Joe Biden formally accepts the Democratic Party’s nomination for the U.S. presidency Thursday evening in a speech that is expected to lay out his vision for the country as he seeks to defeat President Donald Trump in the November 3 election.
Biden’s speech on the fourth and final night of the Democratic National Convention comes after nearly 50 years in public office and two failed attempts for the White House in 1988 and 2008.
The speech will be the culmination of a nominating convention that was held virtually because of the coronavirus pandemic. The convention has featured some of the party’s highest-profile figures and even prominent Republicans who praised Biden in video speeches and issued urgent appeals to voters to end what they called Trump’s chaotic presidency.
The 77-year-old former senator and vice president during the Obama administration will deliver the speech in an event center in his hometown of Wilmington, Delaware. While the center will be mostly empty, Biden’s speech will be delivered before his largest audience since the pandemic forced him off the campaign trail in March.
U.S. Senator Chris Coons of Delaware, a close Biden ally, said the speech would likely focus on unifying a divided country.
“He recognizes this isn’t about Donald Trump. It’s not about Joe Biden. It’s about us, and it’s about who’s going to move us forward in a way that reminds us of the best in America, not the worst,” Coons said.
Biden’s speech comes one day after Senator Kamala Harris of California made history in accepting the Democratic Party’s nomination to appear alongside Biden as the vice-presidential candidate on the November ballot. Harris urged people to fight for “the America we know is possible.”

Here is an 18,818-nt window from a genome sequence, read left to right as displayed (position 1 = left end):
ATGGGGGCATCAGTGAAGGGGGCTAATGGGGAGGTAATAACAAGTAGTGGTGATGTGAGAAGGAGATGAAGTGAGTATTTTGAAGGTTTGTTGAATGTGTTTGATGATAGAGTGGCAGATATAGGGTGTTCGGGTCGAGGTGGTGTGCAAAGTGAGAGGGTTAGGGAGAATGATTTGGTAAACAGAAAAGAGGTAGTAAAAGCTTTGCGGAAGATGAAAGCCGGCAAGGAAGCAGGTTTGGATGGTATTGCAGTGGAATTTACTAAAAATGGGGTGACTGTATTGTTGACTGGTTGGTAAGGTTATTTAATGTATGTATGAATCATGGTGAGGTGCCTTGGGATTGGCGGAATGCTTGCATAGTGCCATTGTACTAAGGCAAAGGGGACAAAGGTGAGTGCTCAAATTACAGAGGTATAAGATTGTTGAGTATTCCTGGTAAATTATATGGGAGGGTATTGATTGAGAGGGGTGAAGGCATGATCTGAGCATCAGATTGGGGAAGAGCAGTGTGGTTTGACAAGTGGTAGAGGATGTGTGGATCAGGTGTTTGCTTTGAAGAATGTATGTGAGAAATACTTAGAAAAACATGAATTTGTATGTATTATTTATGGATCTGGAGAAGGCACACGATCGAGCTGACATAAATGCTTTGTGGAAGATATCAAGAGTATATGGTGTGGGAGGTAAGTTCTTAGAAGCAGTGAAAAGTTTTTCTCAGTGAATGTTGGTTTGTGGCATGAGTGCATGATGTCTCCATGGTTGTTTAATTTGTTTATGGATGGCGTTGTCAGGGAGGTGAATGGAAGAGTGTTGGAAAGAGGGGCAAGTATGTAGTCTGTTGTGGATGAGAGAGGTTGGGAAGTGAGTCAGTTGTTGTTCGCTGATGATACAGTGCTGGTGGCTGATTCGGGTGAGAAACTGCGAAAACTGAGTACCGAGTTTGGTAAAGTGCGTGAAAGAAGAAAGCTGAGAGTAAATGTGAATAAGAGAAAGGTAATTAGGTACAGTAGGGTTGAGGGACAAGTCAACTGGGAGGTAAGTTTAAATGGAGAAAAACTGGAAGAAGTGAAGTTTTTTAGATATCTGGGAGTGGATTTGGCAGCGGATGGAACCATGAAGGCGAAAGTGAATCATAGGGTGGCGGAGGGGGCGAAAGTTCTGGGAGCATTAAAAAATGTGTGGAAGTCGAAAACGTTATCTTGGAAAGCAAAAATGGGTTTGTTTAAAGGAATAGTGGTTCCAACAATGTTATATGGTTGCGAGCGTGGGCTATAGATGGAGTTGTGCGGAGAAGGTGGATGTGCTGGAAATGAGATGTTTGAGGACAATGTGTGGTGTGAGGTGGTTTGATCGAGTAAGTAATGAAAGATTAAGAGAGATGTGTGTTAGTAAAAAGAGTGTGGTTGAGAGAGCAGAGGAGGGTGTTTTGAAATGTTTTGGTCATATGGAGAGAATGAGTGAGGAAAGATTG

Harris, 55, a former prosecutor, is the fourth woman to be on a major U.S. party’s national ticket, but the first Black woman and first South Asian American. Her mother was a breast cancer scientist who emigrated from India. She died in 2009. Harris’ father, an economist, came to the U.S. from Jamaica.
Addressing the third night of the Democratic National Convention on Wednesday, Harris sharply criticized President Trump’s handling of the coronavirus pandemic and the economy, saying his “failure of leadership has cost lives and livelihoods.” Trump has continued to defend his administration’s response.
Earlier in the evening, former president Barack Obama delivered a blistering attack on Trump, his successor, saying Trump was treating the presidency like “one more reality show” and jeopardizing the democracy with inept leadership and an authoritarian style.
Responding to the speech the next day, White House adviser Stephen Miller called Obama “one of the worst presidents, if not the worst president, in U.S. history.”
In accepting the number two spot on the Democratic ticket, Senator Harris spoke of a nation with “complexities and imperfections,” and the need to put in the work to address its flaws, such as combatting racism and realizing “the promise of equal justice under the law.”
“Make no mistake, the road ahead is not easy. We will stumble. We may fall short. But I pledge to you that we will act boldly and deal with our challenges honestly. We will speak truths, and we will act with the same faith in you that we ask you to place in us,” Harris said.
Biden’s choice of a Black woman of Asian America descent as his running mate broke the mold of traditional political ticket making and has excited many minorities and women in the party who were lukewarm or opposed to the 77-year-old white Biden leading the party into the fall election.